Community Alliance for Social Justice (CASJ)

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Inquest into the Death of Jeffrey Reodica: CASJ Recommendations

Posted by casjcanada on September 30, 2006

Inquest into the Death of Jeffrey Michael Rich Reodica
Recommendations of the Community Alliance for Social Justice

1.  When responding to 911 calls and/or when police identity needs to be communicated, non-uniformed police officers should take the following steps to ensure that their identity as police officers is effectively communicated:

(a)  present both their police badge and identification (“warrant”) card to civilians;

(b)  wear a standard issue nylon “raid” jacket marked “Police” in bold letters;

(c)  activate the red “stop police” light available in unmarked police vehicles.

2.  Municipal and provincial Policy and Procedure Manuals on policing should be amended to incorporate paragraph # 1 of these recommendations.

3.  The Chief of Police should enforce sanctions against officers who fail to effectively communicate their identity as police officers in the manner prescribed above.

4.  In situations where there is no imminent danger to public safety, non-uniformed police officers who are the first to arrive on scene should, wherever possible, call for back up from uniformed officers to respond to calls for service from the public.

5.  Non-uniformed police officers should make all of their use of force equipment (including firearm, OC spray and baton) available to them where officer safety would not be compromised.  The Chief of Police should enforce sanctions against all police officers who fail to comply with this requirement.

6.  All front-line police officers should receive training in conflict de-escalation in responding to crisis situations.  In particular, police officers should receive specific training in dealing with de-escalation of conflict with and between youth.  Such training should be sensitive to the special concerns of racialized youth.

7.  All front-line police officers should be trained in the Crisis Resolution Course or Module and receive annual updated training in this area.   Effective police communications strategies with youth should be emphasized.

8.  The Chief of Police should monitor the completion of Use of Force Reports (UFR), as mandated by the Regulations of the Ontario Police Services Act, and should impose sanctions against officers who fail to complete the UFR as per the Regulations.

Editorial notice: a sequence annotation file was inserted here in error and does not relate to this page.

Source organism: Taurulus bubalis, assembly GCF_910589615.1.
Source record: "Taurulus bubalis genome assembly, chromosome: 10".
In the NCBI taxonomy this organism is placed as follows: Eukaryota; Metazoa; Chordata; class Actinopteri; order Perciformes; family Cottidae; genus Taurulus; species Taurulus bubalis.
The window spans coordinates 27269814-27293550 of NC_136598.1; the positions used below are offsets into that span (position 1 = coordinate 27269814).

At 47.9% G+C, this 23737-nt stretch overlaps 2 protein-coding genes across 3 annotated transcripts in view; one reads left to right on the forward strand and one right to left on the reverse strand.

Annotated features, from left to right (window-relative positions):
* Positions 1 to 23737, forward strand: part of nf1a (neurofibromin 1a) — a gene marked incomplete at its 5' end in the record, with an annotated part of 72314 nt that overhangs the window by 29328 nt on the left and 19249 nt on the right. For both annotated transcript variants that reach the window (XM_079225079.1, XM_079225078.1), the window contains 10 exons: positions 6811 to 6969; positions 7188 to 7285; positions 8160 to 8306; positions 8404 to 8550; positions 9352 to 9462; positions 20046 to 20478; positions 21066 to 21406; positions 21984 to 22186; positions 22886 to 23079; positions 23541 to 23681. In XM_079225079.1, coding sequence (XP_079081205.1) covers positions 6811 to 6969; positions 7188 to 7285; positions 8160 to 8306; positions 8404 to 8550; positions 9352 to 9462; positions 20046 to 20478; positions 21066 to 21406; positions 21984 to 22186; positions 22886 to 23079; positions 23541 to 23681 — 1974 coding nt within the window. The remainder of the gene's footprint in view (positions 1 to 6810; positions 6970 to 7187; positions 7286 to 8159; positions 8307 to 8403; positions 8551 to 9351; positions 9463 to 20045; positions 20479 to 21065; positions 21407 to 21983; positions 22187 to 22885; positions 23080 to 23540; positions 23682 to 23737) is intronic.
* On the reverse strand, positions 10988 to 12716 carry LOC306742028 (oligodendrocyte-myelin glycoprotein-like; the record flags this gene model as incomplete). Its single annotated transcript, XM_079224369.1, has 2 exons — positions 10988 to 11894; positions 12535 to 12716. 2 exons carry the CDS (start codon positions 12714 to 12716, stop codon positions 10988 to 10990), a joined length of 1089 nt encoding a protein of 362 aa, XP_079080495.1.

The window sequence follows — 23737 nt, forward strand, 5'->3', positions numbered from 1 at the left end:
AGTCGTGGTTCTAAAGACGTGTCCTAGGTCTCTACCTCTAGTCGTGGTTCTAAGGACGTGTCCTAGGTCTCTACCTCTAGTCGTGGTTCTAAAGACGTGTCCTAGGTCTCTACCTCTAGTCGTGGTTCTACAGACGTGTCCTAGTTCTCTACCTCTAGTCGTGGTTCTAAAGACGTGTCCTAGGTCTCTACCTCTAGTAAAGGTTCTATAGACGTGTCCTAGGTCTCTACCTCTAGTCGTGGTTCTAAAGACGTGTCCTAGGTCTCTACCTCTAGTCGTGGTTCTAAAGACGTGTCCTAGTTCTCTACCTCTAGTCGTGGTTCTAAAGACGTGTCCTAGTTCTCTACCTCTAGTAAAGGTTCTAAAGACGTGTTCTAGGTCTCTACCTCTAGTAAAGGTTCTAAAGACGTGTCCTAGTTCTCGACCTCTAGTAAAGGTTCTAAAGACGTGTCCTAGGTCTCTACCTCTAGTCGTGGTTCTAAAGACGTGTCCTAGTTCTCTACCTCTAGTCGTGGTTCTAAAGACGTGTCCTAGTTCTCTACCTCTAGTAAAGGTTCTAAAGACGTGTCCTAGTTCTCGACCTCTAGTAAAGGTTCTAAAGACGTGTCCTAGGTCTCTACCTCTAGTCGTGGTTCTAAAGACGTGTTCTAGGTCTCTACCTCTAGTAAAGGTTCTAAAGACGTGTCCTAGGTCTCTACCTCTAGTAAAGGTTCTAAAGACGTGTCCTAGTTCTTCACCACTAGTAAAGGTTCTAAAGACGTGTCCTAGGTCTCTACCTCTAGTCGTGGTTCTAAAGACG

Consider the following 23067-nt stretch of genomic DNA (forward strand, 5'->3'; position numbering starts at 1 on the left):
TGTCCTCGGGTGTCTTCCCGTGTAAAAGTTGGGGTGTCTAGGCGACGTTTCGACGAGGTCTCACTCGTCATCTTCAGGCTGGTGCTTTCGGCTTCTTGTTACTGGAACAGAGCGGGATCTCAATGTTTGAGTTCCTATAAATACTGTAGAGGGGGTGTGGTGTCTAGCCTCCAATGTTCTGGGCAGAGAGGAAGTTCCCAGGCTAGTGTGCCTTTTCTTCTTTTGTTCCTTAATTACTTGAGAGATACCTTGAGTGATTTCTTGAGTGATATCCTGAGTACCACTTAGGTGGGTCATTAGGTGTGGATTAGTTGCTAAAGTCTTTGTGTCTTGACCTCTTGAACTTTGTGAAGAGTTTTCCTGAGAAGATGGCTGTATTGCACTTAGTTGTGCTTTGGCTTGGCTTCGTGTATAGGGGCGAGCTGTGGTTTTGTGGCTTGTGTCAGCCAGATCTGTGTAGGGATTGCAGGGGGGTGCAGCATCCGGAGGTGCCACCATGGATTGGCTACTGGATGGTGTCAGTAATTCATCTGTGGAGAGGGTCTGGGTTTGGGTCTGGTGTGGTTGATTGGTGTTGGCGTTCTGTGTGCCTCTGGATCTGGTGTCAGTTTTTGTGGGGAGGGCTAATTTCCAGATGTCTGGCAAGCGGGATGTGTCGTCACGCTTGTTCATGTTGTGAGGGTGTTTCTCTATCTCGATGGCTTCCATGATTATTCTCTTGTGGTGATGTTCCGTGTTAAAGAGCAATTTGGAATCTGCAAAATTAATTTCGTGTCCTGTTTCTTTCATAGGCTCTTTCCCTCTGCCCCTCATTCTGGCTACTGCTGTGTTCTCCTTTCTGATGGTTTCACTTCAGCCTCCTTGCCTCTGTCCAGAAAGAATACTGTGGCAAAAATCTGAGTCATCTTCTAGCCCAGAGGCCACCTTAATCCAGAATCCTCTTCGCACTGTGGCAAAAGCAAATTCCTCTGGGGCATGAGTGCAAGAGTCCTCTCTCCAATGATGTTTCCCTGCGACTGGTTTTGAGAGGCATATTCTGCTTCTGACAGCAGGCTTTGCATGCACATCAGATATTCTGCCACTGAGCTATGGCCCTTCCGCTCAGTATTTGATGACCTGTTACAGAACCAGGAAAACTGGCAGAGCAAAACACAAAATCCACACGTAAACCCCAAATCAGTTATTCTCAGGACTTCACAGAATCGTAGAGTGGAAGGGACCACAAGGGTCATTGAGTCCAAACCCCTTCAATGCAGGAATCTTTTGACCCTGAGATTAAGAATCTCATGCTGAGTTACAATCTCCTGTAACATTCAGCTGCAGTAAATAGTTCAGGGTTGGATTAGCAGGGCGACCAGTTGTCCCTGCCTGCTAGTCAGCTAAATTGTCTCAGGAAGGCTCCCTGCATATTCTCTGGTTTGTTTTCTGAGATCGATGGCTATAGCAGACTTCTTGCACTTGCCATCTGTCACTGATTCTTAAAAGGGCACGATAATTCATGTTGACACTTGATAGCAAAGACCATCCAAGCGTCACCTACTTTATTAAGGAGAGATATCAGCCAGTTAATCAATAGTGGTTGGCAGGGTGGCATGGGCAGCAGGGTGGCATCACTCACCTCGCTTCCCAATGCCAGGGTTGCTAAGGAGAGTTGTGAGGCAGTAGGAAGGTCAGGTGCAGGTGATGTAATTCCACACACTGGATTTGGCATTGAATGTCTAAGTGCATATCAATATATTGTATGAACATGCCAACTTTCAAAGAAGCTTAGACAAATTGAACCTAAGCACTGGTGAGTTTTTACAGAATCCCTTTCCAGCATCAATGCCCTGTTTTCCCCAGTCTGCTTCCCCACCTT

9.  All front-line police officers should be familiar with the provisions of the Youth Criminal Justice Act as regards the use of discretion and extra-judicial means of resolving situations.

10.  Police officers should be instructed regarding the importance of exercising their discretion in an impartial manner without differential treatment.

11.  The Ministry of Education should develop a comprehensive program to assist students who are experiencing racist bullying. This program should include:

(a)  School policies in place to address racist bullying including mandatory cataloguing of incidents;

(b)  Teacher training programs that teach tolerance and teach non-violent problem solving strategies;

(c)  Partnering with community organizations to undertake efforts like culturally sensitive crisis interventions, workshops, public forums and peer counselling;

(d)  Developing curriculum and school programming to empower and educate youth on anti-racist perspectives that recognize the historical and social roots of racism;

(e)  Being open to suggestions from youth to improve and build trust in institutional responses to youth violence;

(f)  Fostering mentoring activities and support for youth empowerment initiatives to be developed by affected communities, to allow older youth to assist younger youth in cultivating dignity, confidence and self-respect in a culturally appropriate manner.

12.  The City of Toronto should allocate resources to support youth empowerment initiatives designed by and for youth from the Filipino community. These initiatives would create a forum for youth to strategize and take action on grassroots anti-racist education and non-violent conflict resolution.

13.  The Toronto Police Services Board and the Chief of Police in consultation with representative members of Toronto’s Filipino community and other diverse racial and ethnic communities should re-examine the role and effectiveness of Police-Community Relations Officers assigned to work in different ethnic communities. Such re-examination should determine whether Police-Community Relations Officers are adequately meeting the needs and addressing the concerns of the communities they serve.

14.  The Toronto Police Service should take pro-active measures to ensure that its members proportionally reflect the diversity of the ethnic and racial backgrounds of the Toronto population.

15.  Media releases by the Special Investigations Unit (SIU) should accurately reflect any discoveries and/or facts of a scientific nature relating to the incident under investigation, including the findings of the responsible pathologists.

16.  The Chief of Police should take steps to ensure that Toronto Police officers respect the protocols that prohibit its members from collecting evidence in all SIU investigations.

17.  Parents or guardians of youth detained for the purposes of an interview by the SIU, as soon as practicable, should be notified of that fact.

18.  The Office of the Chief Coroner, on or about the anniversary date of this inquest, should discover and make public the progress of the implementation of the recommendations made by this jury.

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